pannus


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Related to pannus: corneal pannus, abdominal pannus

pannus

(ˈpænəs)
n
(Veterinary Science) an inflammatory fleshy lesion on the surface of the eye
[C15: from Latin, literally cloth]
Collins English Dictionary – Complete and Unabridged, 12th Edition 2014 © HarperCollins Publishers 1991, 1994, 1998, 2000, 2003, 2006, 2007, 2009, 2011, 2014
Translations

pan·nus

n. L. pannus, paño, membrana de tejido granulado que cubre una superficie normal.
English-Spanish Medical Dictionary © Farlex 2012
References in periodicals archive ?
Rheumatoid Arthritis causes erosion of dens, atlanto-axial subluxation, inflammatory thickening of synovium called pannus, and these can compress the cord.
Sometimes accurate localization of the topographic landmarks is quite difficult because of an inferiorly hanging abdominal pannus. The abdominal pannus should be retracted superiorly to palpate the appropriate landmarks.
The pathogenesis of RA consist of a complex process involving Pannus formation ,synovial fibroblast proliferation causing infiltration of T-cells, B-cells, macrophages and plasma cells.
RA is associated with systemic and chronic inflammation of the joints, resulting in synovitis and pannus formation.
There is a hyperplasia of synovial cells, a lymphocytic infiltrate and a neoangiogenesis that lead to the formation of a proliferative and locally invasive tissue known as pannus that reaches the subchondral bone and the articular cartilage with progressive destruction (Harris Jr, 1997; Jimenez-Boj et al, 2007).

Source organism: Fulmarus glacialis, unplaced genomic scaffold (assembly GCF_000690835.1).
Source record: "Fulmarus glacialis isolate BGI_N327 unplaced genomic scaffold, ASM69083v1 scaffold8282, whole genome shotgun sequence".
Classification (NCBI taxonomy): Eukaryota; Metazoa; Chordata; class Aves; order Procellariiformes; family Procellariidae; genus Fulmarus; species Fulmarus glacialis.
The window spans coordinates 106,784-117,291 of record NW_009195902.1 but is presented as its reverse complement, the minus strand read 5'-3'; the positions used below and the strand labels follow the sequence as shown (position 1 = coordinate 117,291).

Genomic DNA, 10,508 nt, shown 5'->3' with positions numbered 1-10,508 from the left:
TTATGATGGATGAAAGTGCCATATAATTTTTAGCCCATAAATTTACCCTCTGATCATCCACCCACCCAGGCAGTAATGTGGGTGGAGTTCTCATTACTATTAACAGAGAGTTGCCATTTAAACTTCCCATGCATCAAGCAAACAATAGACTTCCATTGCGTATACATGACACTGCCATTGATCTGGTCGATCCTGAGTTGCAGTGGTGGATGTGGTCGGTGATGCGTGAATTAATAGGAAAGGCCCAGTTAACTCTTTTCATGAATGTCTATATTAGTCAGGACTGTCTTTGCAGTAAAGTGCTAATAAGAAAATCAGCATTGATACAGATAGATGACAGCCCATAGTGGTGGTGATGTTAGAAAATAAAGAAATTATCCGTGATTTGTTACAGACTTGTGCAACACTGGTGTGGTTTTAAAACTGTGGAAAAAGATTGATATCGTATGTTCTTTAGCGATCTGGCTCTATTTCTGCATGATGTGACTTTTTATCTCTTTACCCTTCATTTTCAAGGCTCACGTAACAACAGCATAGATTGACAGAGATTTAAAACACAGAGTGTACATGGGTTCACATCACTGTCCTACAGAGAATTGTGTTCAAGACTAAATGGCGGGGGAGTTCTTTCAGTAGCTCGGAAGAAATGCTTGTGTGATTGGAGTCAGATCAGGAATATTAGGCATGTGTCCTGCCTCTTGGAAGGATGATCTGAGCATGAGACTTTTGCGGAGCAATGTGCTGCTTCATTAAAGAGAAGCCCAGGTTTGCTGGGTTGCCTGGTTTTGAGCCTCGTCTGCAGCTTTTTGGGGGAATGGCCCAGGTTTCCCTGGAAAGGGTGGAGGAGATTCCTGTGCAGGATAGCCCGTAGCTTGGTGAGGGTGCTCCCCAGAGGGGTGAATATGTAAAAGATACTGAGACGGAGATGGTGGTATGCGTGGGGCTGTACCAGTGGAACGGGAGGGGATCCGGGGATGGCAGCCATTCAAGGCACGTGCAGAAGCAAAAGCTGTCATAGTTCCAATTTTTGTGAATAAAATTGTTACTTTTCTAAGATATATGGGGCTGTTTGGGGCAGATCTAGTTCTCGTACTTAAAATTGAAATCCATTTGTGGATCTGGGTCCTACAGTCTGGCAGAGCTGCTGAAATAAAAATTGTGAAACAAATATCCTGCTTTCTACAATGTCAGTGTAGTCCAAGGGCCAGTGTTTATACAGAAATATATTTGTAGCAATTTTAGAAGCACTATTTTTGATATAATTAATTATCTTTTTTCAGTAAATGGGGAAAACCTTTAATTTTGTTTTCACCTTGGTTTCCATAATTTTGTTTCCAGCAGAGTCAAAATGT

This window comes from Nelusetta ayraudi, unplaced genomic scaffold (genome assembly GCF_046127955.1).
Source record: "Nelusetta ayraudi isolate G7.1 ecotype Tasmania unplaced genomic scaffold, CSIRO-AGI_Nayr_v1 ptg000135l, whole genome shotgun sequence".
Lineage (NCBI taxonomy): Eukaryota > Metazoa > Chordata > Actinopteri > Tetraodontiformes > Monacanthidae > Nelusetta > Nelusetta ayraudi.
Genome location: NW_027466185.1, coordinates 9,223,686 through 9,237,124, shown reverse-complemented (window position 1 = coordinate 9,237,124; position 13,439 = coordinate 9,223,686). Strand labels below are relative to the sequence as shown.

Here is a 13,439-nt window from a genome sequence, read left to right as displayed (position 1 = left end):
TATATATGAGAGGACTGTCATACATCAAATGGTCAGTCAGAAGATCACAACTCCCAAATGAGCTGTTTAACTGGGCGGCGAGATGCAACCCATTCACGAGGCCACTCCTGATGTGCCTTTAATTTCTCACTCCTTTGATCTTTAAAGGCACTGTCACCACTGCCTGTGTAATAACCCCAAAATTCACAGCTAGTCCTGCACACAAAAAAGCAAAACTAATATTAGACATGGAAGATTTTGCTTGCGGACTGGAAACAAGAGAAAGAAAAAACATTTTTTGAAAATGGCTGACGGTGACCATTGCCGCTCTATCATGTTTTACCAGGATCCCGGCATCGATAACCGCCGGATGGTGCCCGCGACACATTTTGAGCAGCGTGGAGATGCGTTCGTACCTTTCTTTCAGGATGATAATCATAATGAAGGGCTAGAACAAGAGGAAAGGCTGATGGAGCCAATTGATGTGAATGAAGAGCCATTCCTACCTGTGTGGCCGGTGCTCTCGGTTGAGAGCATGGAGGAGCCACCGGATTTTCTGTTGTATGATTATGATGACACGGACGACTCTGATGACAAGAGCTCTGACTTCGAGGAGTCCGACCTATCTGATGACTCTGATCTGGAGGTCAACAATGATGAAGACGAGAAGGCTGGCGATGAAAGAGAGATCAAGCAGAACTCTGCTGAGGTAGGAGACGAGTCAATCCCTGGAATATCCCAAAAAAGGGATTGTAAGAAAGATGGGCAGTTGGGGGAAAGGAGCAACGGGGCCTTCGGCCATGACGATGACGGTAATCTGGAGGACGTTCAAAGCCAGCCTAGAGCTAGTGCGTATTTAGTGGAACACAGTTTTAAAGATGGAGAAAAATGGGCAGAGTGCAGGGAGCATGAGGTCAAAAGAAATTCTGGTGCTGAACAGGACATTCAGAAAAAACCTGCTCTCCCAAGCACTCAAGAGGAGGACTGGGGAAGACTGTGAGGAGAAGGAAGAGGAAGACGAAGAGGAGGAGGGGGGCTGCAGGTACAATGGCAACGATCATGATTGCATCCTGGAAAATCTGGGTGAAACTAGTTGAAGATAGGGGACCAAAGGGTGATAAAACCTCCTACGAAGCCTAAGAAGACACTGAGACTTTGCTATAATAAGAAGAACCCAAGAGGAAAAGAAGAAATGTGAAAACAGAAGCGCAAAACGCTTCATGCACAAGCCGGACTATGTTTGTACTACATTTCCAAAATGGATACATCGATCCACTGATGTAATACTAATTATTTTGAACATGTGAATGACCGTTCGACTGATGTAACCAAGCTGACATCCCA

At the interface of the synovium, cartilage and bone, pannus tissue is formed, which contributes to bone destruction.
After left atriotomy, mitral valve exploration revealed severe pannus tissue and thrombi on both sides of mechanical valve's hinge area and sewing cuff (Figure 1).
Akshay Arora plays the role of Taapsee Pannus uncle in Manmarizyaan
Mechanical prosthetic heart valve MHV obstruction may be caused by thrombus formation, pannus in-growth, or a combination of both3.
The extent of synovial inflammation and bone/cartilage destruction was determined using a 0~4 scale (0 = normal synovium, 1 = synovial membrane hypertrophy and cell infiltrates, 2 = pannus and cartilage erosion, 3 = major erosion of cartilage and subchondral bone, and 4 = loss of joint integrity and ankylosis) according to the previous study [16].
It is thought that the breakdown of immune tolerance triggered by environmental stimuli in genetically susceptible individuals leads to synovial inflammation and hypertrophy, pannus formation, neoangiogenesis, and subsequent degradation of adjacent cartilages and bones in RA [1].